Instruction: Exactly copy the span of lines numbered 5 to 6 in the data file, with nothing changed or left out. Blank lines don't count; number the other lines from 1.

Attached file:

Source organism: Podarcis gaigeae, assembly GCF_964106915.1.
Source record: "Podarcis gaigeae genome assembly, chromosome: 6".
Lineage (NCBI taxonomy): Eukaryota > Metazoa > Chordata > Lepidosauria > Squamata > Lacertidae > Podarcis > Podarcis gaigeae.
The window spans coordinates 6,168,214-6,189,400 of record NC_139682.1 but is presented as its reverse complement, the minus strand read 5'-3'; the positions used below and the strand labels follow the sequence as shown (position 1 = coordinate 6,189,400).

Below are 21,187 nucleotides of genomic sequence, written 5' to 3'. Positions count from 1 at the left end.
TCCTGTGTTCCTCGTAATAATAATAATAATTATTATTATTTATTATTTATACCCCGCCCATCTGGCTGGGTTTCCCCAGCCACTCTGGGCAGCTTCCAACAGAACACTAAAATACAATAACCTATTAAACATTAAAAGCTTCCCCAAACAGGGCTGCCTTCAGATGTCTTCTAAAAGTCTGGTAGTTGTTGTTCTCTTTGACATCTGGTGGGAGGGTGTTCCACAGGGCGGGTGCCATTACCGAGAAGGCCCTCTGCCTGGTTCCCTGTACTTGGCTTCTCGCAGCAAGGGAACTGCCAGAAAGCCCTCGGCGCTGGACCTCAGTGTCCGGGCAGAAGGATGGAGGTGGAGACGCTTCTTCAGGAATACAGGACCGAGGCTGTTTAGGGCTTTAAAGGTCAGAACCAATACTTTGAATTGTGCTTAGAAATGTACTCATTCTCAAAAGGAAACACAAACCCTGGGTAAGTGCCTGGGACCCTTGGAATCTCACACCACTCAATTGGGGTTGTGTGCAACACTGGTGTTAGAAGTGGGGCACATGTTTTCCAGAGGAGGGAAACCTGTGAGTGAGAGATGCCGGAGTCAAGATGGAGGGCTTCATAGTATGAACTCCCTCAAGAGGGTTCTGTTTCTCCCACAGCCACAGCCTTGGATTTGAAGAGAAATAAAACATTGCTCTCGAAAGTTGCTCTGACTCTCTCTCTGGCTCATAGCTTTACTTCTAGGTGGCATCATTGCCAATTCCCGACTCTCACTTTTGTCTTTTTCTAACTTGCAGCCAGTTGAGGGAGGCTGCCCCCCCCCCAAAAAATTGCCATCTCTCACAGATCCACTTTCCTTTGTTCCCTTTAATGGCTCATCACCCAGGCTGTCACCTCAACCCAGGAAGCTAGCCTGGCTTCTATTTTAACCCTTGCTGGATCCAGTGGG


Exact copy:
Below are 21,187 nucleotides of genomic sequence, written 5' to 3'. Positions count from 1 at the left end.
TCCTGTGTTCCTCGTAATAATAATAATAATTATTATTATTTATTATTTATACCCCGCCCATCTGGCTGGGTTTCCCCAGCCACTCTGGGCAGCTTCCAACAGAACACTAAAATACAATAACCTATTAAACATTAAAAGCTTCCCCAAACAGGGCTGCCTTCAGATGTCTTCTAAAAGTCTGGTAGTTGTTGTTCTCTTTGACATCTGGTGGGAGGGTGTTCCACAGGGCGGGTGCCATTACCGAGAAGGCCCTCTGCCTGGTTCCCTGTACTTGGCTTCTCGCAGCAAGGGAACTGCCAGAAAGCCCTCGGCGCTGGACCTCAGTGTCCGGGCAGAAGGATGGAGGTGGAGACGCTTCTTCAGGAATACAGGACCGAGGCTGTTTAGGGCTTTAAAGGTCAGAACCAATACTTTGAATTGTGCTTAGAAATGTACTCATTCTCAAAAGGAAACACAAACCCTGGGTAAGTGCCTGGGACCCTTGGAATCTCACACCACTCAATTGGGGTTGTGTGCAACACTGGTGTTAGAAGTGGGGCACATGTTTTCCAGAGGAGGGAAACCTGTGAGTGAGAGATGCCGGAGTCAAGATGGAGGGCTTCATAGTATGAACTCCCTCAAGAGGGTTCTGTTTCTCCCACAGCCACAGCCTTGGATTTGAAGAGAAATAAAACATTGCTCTCGAAAGTTGCTCTGACTCTCTCTCTGGCTCATAGCTTTACTTCTAGGTGGCATCATTGCCAATTCCCGACTCTCACTTTTGTCTTTTTCTAACTTGCAGCCAGTTGAGGGAGGCTGCCCCCCCCCCAAAAAATTGCCATCTCTCACAGATCCACTTTCCTTTGTTCCCTTTAATGGCTCATCACCCAGGCTGTCACCTCAACCCAGGAAGCTAGCCTGGCTTCTATTTTAACCCTTGCTGGATCCAGTGGG